Friday, December 18, 2009

Exerpts on Lebanon from HRW's Protection of Migrants’ Rights in 2009

Human Rights Watch, December 16, 2009

Exerpt on Lebanon:

There are an estimated 200,000 domestic workers, primarily from Sri Lanka, the Philippines, and Ethiopia in Lebanon. New arrivals have also come from Nepal, Madagascar and Bangladesh. The restrictive kafeel residency system has direct implications for a domestic worker's ability to have recourse to the Lebanese justice system. Disputes between employers and migrant workers regularly take years to be adjudicated by courts. Human Rights Watch research found that at least 45 migrant domestic workers died in Lebanon in 2008, a majority of whom committed suicide or died while trying to escape in a hazardous way.[4] The high death rate persisted in 2009 with at least eight domestic workers dying in October alone.[5]

In January 2009, the Ministry of Labor finally introduced a standard employment contract that clarifies certain terms and conditions of employment for domestic workers, such as the maximum number of daily working hours, the need for a 24-hour rest period each week, and paid sick leave. While the standard contract is a step forward, there are no clear enforcement mechanisms, and the contract is vague or omits the worker's right to leave the workplace and retain her passport.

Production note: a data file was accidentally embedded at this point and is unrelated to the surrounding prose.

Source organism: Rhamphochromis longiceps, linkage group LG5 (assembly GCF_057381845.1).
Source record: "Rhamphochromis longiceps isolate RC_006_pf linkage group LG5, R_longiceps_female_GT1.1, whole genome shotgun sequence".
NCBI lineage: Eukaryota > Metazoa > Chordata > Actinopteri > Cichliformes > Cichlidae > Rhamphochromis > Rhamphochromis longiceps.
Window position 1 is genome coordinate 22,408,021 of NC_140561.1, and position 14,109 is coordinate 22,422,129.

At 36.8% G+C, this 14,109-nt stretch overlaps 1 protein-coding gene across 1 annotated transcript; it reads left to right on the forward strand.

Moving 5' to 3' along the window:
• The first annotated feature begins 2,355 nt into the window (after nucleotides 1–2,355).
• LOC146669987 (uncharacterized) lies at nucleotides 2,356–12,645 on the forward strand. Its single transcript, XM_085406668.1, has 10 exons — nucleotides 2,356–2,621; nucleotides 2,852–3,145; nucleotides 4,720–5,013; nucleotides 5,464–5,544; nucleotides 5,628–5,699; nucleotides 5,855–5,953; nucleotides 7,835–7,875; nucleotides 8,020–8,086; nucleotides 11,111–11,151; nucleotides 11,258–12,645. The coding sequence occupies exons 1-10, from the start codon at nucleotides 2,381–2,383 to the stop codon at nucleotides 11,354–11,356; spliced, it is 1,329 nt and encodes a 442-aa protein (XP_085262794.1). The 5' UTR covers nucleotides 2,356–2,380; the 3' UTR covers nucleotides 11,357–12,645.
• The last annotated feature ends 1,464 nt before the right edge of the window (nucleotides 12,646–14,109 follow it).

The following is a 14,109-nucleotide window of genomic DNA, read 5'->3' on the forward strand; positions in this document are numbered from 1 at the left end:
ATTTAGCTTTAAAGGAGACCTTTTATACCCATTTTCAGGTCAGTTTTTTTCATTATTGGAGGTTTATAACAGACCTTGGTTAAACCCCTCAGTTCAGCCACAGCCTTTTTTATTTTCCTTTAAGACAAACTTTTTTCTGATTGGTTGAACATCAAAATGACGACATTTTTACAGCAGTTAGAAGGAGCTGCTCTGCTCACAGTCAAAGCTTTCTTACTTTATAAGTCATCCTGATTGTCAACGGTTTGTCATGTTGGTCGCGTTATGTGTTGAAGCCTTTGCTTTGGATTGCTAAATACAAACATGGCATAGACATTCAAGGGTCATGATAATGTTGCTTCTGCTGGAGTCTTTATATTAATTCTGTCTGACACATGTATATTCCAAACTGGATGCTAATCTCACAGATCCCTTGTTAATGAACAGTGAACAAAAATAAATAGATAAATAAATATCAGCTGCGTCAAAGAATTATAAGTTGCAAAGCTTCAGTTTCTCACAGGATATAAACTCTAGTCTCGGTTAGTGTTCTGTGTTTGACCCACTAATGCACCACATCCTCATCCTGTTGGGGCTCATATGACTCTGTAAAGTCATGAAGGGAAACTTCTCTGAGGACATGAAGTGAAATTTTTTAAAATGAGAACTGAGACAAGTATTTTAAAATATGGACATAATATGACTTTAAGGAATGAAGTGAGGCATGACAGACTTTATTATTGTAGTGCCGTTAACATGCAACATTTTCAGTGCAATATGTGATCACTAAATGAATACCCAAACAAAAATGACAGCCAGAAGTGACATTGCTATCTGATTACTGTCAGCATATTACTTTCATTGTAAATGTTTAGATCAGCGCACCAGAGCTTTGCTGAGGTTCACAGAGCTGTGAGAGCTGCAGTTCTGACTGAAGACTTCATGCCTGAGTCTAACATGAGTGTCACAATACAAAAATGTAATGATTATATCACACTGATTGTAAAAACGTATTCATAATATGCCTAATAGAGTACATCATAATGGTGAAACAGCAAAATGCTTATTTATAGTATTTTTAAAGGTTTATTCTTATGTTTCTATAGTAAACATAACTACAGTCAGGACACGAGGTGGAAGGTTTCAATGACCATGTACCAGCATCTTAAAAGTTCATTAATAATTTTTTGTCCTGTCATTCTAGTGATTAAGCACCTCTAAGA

Human Rights Watch recommends the Lebanese government:
  • Amend the labor code to provide comprehensive legal protections for domestic workers, and for the Ministry of Labor to create an inspection unit tasked with monitoring working conditions for migrant domestic workers.
  • Reform sponsorship laws that require the consent of the employer to change sponsors. Facilitate transfer of sponsorship by making temporary, employment-based visas issued to a migrant nonspecific with respect to the migrant's employer.
  • Enact legislation that sets up a quick and simplified dispute resolution mechanism to settle salary disputes between employers and migrant workers. In addition, grant migrant workers temporary visas (or an alternative to detention) while they have pending legal procedures.

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